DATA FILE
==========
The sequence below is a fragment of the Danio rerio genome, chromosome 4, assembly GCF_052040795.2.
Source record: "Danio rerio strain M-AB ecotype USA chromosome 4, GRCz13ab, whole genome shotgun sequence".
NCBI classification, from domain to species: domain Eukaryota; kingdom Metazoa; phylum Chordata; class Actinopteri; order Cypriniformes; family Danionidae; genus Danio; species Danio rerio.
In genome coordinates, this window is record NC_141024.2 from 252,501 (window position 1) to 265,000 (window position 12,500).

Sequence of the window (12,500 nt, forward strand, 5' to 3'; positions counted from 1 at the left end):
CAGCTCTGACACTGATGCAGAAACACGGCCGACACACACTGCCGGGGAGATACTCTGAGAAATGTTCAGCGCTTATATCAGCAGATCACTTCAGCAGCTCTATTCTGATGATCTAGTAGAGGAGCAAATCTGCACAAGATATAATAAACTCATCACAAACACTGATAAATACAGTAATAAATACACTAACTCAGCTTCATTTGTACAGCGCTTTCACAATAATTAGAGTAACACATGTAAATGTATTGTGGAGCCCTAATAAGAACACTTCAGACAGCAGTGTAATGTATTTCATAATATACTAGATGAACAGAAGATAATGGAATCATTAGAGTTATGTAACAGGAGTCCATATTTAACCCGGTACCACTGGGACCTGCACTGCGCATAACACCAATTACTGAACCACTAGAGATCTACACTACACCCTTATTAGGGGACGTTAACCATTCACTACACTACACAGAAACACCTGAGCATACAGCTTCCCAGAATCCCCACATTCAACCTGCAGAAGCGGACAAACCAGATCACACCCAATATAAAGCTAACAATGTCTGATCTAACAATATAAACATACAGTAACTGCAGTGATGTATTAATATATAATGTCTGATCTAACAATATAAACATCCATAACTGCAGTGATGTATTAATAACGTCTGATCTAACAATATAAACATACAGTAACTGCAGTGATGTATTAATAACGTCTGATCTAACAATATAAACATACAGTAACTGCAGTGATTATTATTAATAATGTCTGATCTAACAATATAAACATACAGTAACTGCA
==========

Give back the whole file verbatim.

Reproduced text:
The sequence below is a fragment of the Danio rerio genome, chromosome 4, assembly GCF_052040795.2.
Source record: "Danio rerio strain M-AB ecotype USA chromosome 4, GRCz13ab, whole genome shotgun sequence".
NCBI classification, from domain to species: domain Eukaryota; kingdom Metazoa; phylum Chordata; class Actinopteri; order Cypriniformes; family Danionidae; genus Danio; species Danio rerio.
In genome coordinates, this window is record NC_141024.2 from 252,501 (window position 1) to 265,000 (window position 12,500).

Sequence of the window (12,500 nt, forward strand, 5' to 3'; positions counted from 1 at the left end):
CAGCTCTGACACTGATGCAGAAACACGGCCGACACACACTGCCGGGGAGATACTCTGAGAAATGTTCAGCGCTTATATCAGCAGATCACTTCAGCAGCTCTATTCTGATGATCTAGTAGAGGAGCAAATCTGCACAAGATATAATAAACTCATCACAAACACTGATAAATACAGTAATAAATACACTAACTCAGCTTCATTTGTACAGCGCTTTCACAATAATTAGAGTAACACATGTAAATGTATTGTGGAGCCCTAATAAGAACACTTCAGACAGCAGTGTAATGTATTTCATAATATACTAGATGAACAGAAGATAATGGAATCATTAGAGTTATGTAACAGGAGTCCATATTTAACCCGGTACCACTGGGACCTGCACTGCGCATAACACCAATTACTGAACCACTAGAGATCTACACTACACCCTTATTAGGGGACGTTAACCATTCACTACACTACACAGAAACACCTGAGCATACAGCTTCCCAGAATCCCCACATTCAACCTGCAGAAGCGGACAAACCAGATCACACCCAATATAAAGCTAACAATGTCTGATCTAACAATATAAACATACAGTAACTGCAGTGATGTATTAATATATAATGTCTGATCTAACAATATAAACATCCATAACTGCAGTGATGTATTAATAACGTCTGATCTAACAATATAAACATACAGTAACTGCAGTGATGTATTAATAACGTCTGATCTAACAATATAAACATACAGTAACTGCAGTGATTATTATTAATAATGTCTGATCTAACAATATAAACATACAGTAACTGCA